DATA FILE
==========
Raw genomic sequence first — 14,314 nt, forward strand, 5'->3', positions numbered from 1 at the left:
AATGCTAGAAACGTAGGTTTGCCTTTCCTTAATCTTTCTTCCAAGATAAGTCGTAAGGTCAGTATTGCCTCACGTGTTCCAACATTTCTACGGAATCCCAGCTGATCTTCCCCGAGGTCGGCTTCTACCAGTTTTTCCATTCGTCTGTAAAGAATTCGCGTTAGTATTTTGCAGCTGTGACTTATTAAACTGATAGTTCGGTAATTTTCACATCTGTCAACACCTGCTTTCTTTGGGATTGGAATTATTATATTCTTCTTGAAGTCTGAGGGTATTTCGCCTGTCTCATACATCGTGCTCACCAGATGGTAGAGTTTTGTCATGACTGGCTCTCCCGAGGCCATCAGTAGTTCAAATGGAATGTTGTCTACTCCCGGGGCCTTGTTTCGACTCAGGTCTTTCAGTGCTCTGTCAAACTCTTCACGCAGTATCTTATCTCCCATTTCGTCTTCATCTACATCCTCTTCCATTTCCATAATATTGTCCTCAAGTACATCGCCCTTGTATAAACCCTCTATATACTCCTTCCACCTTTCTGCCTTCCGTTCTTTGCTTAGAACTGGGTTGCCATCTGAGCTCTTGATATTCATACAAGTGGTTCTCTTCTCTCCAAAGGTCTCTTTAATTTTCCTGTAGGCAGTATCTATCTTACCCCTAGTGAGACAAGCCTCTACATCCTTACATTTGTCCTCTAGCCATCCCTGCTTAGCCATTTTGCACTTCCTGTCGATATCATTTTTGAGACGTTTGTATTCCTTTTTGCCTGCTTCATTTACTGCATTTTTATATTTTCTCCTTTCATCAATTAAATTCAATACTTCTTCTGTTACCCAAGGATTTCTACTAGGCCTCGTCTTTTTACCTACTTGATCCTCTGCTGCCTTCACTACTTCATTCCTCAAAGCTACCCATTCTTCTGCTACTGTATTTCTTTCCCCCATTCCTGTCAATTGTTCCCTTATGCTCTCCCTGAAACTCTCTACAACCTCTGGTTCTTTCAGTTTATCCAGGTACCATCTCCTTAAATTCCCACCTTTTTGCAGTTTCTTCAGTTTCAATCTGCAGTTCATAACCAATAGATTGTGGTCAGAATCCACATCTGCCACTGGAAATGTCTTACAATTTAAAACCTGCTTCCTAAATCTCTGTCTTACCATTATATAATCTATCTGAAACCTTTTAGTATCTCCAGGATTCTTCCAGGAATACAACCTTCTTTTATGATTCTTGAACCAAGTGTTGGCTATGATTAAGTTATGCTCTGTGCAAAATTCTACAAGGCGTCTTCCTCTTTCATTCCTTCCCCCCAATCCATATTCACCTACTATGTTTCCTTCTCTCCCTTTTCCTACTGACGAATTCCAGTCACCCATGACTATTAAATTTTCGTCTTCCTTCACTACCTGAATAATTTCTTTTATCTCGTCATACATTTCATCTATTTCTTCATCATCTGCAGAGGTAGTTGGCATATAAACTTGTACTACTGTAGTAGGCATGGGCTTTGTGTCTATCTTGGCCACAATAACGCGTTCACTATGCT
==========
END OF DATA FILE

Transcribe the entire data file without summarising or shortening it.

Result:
Raw genomic sequence first — 14,314 nt, forward strand, 5'->3', positions numbered from 1 at the left:
AATGCTAGAAACGTAGGTTTGCCTTTCCTTAATCTTTCTTCCAAGATAAGTCGTAAGGTCAGTATTGCCTCACGTGTTCCAACATTTCTACGGAATCCCAGCTGATCTTCCCCGAGGTCGGCTTCTACCAGTTTTTCCATTCGTCTGTAAAGAATTCGCGTTAGTATTTTGCAGCTGTGACTTATTAAACTGATAGTTCGGTAATTTTCACATCTGTCAACACCTGCTTTCTTTGGGATTGGAATTATTATATTCTTCTTGAAGTCTGAGGGTATTTCGCCTGTCTCATACATCGTGCTCACCAGATGGTAGAGTTTTGTCATGACTGGCTCTCCCGAGGCCATCAGTAGTTCAAATGGAATGTTGTCTACTCCCGGGGCCTTGTTTCGACTCAGGTCTTTCAGTGCTCTGTCAAACTCTTCACGCAGTATCTTATCTCCCATTTCGTCTTCATCTACATCCTCTTCCATTTCCATAATATTGTCCTCAAGTACATCGCCCTTGTATAAACCCTCTATATACTCCTTCCACCTTTCTGCCTTCCGTTCTTTGCTTAGAACTGGGTTGCCATCTGAGCTCTTGATATTCATACAAGTGGTTCTCTTCTCTCCAAAGGTCTCTTTAATTTTCCTGTAGGCAGTATCTATCTTACCCCTAGTGAGACAAGCCTCTACATCCTTACATTTGTCCTCTAGCCATCCCTGCTTAGCCATTTTGCACTTCCTGTCGATATCATTTTTGAGACGTTTGTATTCCTTTTTGCCTGCTTCATTTACTGCATTTTTATATTTTCTCCTTTCATCAATTAAATTCAATACTTCTTCTGTTACCCAAGGATTTCTACTAGGCCTCGTCTTTTTACCTACTTGATCCTCTGCTGCCTTCACTACTTCATTCCTCAAAGCTACCCATTCTTCTGCTACTGTATTTCTTTCCCCCATTCCTGTCAATTGTTCCCTTATGCTCTCCCTGAAACTCTCTACAACCTCTGGTTCTTTCAGTTTATCCAGGTACCATCTCCTTAAATTCCCACCTTTTTGCAGTTTCTTCAGTTTCAATCTGCAGTTCATAACCAATAGATTGTGGTCAGAATCCACATCTGCCACTGGAAATGTCTTACAATTTAAAACCTGCTTCCTAAATCTCTGTCTTACCATTATATAATCTATCTGAAACCTTTTAGTATCTCCAGGATTCTTCCAGGAATACAACCTTCTTTTATGATTCTTGAACCAAGTGTTGGCTATGATTAAGTTATGCTCTGTGCAAAATTCTACAAGGCGTCTTCCTCTTTCATTCCTTCCCCCCAATCCATATTCACCTACTATGTTTCCTTCTCTCCCTTTTCCTACTGACGAATTCCAGTCACCCATGACTATTAAATTTTCGTCTTCCTTCACTACCTGAATAATTTCTTTTATCTCGTCATACATTTCATCTATTTCTTCATCATCTGCAGAGGTAGTTGGCATATAAACTTGTACTACTGTAGTAGGCATGGGCTTTGTGTCTATCTTGGCCACAATAACGCGTTCACTATGCT